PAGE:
How do you advance Machine Learning using Machine Learning? – The Ultimate Bootstrap!
Well, the title is catchy and is meant to attract you, the reader! We are not going to solve the problem of creating the most awesome Neural Compute Engine by using coolest Machine Learning algorithm on the most complex semiconductor wafer data set produced by the most advanced photolithography tool, in the space of this article (the maximum length of which has been mandated to be within 1000 words).
However, we are going to try speculating, imagining boldly, if you will, about the realm of possibilities which will open up if every capable and curious semiconductor/electronics designer starts thinking of data as a powerful ingredient with which they can make a beautiful soup of amazing products.
How does the problem landscape look like?
There could be many Data Science/Machine Learning problem statements for the semiconductor industry. A few that comes to mind are as follows:
• Function learning problem: Given a set of input and output (binary state) learn the optimum/smallest circuit that can produce this pattern
• Prediction problem: Given the output of a (limited) set of experiments, involving various wafer process/design parameters, predict the precise output of the process/device/circuit/system for any arbitrary combination of the governing parameters
• Classification problem: Given a set of test results and previous training data, predict/classify a device/circuit/system as functional or faulty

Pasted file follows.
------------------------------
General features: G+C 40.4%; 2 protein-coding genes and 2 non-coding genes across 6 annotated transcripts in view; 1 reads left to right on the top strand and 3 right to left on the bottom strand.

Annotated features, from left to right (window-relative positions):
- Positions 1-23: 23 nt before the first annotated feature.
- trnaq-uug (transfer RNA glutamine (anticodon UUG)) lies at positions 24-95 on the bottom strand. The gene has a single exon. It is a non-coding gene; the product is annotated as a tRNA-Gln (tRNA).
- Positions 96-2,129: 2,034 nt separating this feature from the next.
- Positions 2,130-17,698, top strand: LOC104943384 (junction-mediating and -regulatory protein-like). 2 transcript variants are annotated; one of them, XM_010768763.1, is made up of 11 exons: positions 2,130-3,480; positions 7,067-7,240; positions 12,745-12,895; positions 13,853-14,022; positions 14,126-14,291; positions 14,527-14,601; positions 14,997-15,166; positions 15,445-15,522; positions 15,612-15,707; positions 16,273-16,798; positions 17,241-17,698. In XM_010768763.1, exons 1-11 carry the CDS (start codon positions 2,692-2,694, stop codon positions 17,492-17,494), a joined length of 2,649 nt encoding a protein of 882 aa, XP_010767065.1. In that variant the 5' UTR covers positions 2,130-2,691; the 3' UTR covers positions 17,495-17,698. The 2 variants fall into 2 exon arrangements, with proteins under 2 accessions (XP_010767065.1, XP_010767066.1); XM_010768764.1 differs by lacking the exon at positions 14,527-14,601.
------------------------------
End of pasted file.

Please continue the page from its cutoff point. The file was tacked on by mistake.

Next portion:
• Classification with estimation problem: Same as above, but when the test results are noisy and subject to measurement errors – need estimation of error and updating the confidence of the classification probability accordingly
• Recommendation problem: Given a set of previous knowledge/preference of designers (i.e. what worked and what not), recommend a new combination of design choices which might be aligned to what the designer ‘likes’ i.e. where the probability of success could be highest
• Outlier detection problem: Pick the ‘odd one out’ by looking at high-dimensional combination of test data – extremely useful to predict potential failure of an IC in the field, whose standard test data cannot catch hidden weakness
So, what’s stopping us from writing cool Python code in TensorFlow and solving all of these problems?
An oversimplified answer is that these problems are computationally ‘hard’ (non-polynomial complexity), high-dimensional, and difficult to visualize for making common-sense approximations, and they often lack in the size of the training data set (due to either requirement of expensive experimentation or infeasible measurement technique) required to generate high-accuracy, interpretable, easy to apply, Machine Learning models.
Hereby, we begin our "AI in Semiconductors" series of posts, the first episode of which is being shared by Dr. Tirthajyoti Sarkar. We cordially invite all of you in the high-tech / electronics domain, to share your thoughts in the Comments section, & write with us. Stay tuned for the subsequent episodes in this series. Thank You. :-)